The Oak Cliff Gem and Mineral Society would like to nominate Wayne and Sherry Mauney as their 2000 AFMS Club Rockhound of the Year. They have been great ambassadors for the club. Wayne is currently our President and Sherry is our Secretary. They volunteer often for any help that may be needed and always can be depended on no matter where we need them. Wayne always has stories about rocks and any other aspect of our hobby and always can tell you something about just anything you might want to know. They have also volunteered a place of our clubhouse where we can go for lessons or just polishing, faceting and gabbing. We are fortunate to have members like Wayne and Sherry Mauney.
Submitted by Ann Burleson, Newsletter Editor
The Austin Gem and Mineral Society of Austin, Texas selected Tom Carlisle as their 1999 AFMS Club Rockhound of the Year. He has done outstanding work for the club and was honored at the club Christmas Part on December 16, 1999.
Submitted by George E Browne
The Arlington Gem and Mineral Club of Arlington, Texas submitted the name of Roy V. Stults as their 2000 AFMS Club Rockhound of the Year. Roy has coordinated classes for the Arlington Gem and Mineral Club for approximately ten years. For the past few years there have been approximately 300+ sessions per year with a number of instructors. The Arlington Club commends Roy for his dedicated work.
Submitted by Ruth Cress.
The Gulf Coast Gem and Mineral Society of Corpus Christi, Texas nominates William "Bill" Bray as their 2000 AFMS Club Rockhound of the Year. Bill has been a very active member since joining the Gulf Coast Gem and Mineral Society. He has held several offices, including secretary, president and has been show chairman for 3 consecutive years, producing some very excellent shows. He has been instrumental in setting up our lapidary room and keeping it running. He is always there when work is to be done, and enjoys going on our field trips. He is a huge asset to our club.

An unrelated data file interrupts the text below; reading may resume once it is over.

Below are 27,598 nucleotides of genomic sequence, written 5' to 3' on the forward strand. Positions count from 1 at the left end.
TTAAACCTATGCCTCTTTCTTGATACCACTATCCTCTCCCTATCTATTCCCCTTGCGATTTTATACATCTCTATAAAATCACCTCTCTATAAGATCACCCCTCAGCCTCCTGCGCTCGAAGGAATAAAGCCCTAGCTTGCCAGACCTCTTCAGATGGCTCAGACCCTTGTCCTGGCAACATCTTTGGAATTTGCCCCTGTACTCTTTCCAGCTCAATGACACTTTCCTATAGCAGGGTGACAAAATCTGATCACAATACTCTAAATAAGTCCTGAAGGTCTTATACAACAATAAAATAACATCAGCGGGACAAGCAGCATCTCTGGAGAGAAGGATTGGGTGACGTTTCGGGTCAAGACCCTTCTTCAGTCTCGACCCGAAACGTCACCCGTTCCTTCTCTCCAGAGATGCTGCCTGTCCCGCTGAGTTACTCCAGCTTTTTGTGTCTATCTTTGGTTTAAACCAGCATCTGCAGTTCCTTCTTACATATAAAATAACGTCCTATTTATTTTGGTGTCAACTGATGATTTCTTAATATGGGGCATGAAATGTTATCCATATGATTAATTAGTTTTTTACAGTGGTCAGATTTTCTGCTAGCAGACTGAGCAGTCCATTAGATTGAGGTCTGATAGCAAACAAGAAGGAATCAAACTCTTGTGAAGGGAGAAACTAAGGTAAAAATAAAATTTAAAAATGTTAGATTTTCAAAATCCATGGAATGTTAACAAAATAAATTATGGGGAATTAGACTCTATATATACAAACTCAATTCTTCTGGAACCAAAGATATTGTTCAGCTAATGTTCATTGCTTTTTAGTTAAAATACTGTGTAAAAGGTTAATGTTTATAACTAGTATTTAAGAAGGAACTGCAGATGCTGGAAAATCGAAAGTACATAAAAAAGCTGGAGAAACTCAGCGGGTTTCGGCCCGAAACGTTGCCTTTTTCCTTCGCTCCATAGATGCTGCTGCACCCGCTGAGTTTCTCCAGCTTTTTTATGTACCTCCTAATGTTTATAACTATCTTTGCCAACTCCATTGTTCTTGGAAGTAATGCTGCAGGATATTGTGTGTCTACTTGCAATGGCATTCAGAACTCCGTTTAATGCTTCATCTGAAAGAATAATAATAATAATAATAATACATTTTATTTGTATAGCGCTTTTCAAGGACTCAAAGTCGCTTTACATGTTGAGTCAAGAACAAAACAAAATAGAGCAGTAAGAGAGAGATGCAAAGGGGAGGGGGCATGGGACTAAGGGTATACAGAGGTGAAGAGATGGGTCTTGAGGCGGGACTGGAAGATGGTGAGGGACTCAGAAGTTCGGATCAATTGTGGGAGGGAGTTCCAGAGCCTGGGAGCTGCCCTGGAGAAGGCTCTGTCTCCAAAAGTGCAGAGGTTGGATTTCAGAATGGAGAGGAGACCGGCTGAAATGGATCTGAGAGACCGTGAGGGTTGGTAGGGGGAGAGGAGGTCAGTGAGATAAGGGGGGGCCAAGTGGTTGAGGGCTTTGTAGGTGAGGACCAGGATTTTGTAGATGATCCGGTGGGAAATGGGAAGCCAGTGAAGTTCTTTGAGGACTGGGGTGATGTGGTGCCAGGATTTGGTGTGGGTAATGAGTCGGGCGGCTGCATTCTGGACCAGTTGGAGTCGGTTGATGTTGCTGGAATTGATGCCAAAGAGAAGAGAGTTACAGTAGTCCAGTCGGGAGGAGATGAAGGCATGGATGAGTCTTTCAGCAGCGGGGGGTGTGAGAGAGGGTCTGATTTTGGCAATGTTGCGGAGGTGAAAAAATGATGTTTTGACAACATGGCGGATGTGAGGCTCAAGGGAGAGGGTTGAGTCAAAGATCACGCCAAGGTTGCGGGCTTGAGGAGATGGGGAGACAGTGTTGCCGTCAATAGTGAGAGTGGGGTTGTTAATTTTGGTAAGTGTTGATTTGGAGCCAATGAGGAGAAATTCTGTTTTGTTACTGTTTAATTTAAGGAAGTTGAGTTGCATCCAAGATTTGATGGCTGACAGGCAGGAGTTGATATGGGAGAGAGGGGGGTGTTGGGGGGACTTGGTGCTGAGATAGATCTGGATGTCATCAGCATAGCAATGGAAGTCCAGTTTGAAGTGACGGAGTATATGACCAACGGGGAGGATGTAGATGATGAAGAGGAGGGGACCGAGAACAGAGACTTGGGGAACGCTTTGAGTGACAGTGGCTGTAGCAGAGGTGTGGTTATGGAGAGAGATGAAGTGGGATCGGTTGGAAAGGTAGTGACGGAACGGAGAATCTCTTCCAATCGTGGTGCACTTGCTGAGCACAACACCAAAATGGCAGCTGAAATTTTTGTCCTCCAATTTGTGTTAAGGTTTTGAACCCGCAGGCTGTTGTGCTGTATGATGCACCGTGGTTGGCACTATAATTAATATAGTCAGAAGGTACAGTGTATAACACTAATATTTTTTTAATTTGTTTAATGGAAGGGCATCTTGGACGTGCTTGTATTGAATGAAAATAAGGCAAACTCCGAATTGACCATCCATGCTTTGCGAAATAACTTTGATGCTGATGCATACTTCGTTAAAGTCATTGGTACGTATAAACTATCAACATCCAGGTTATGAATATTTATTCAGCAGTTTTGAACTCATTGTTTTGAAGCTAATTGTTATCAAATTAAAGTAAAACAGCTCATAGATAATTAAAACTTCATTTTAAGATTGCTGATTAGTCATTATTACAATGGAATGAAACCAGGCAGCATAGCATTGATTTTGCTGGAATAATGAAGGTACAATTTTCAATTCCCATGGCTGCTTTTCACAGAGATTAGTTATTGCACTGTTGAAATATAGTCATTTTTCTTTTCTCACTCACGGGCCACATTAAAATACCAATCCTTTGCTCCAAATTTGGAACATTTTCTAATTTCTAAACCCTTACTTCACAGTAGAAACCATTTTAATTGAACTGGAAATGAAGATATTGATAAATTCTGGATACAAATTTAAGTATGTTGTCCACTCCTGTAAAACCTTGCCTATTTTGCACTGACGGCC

Submitted by Donna J. Roethler
The Pine Country Gem and Mineral Society of Jasper, Texas nominate Bill Alcorn as their 2000 AFMS Club Rockhound of the Year. Bill is a charter member of the club and was one of those instrumental in establishing the society in Jasper. He has served two terms as President, as Program Chairperson, Secretary-Treasurer and has been our award winning Bulletin Editor since our club was organized. He served three years as Vice President of District 2 in the South Central Federation. Bill is very generous with his donations to our monthly club auctions, and at our silent auction, and spinning wheel at our annual shows. He faithfully attends all our meetings and fills in with programs or as a demonstrator. He organizes and leads field trips and is true Rockhound and Backbone of the Pine Country Gem and Mineral Society.
Submitted by Jonetta and John Nash
The Austin Gem and Mineral Society of Austin Texas nominate James Mercier as their 2000 AFMS Rockhound of the Year. James Mercier is a rock club president's dream. A talented, tireless, workaholic that does not have a word "No" in his vocabulary. His work ethic and enthusiasm is contagious and his leadership is outstanding. It is impossible to list all of his contributions, but we can say he has made our club better.
Submitted by George E. Browne
Jim Lynn has donated most of his life to the Gaston Schiele Museum where he always had time for anyone wanting to ask about minerals. He has been the Museum's resource for acquiring and identifying minerals. Everyone in Gastonia and the surrounding areas have always brought Jim their minerals to identify and he has always found time to talk with each and everyone of them. Jim helped us form the Gaston Gem & Mineral Club and was responsible for getting the Museum to permit our club to use their facility for our monthly meetings and our Christmas party. Jim has given a program at least once a year for our club, spent numerous hours teaching children about minerals and given many many guided tours through the museum to promote the wonderful knowledge of minerals to our public. submitted by the Gaston Gem & Mineral Club
Last Revised on
October 17, 2011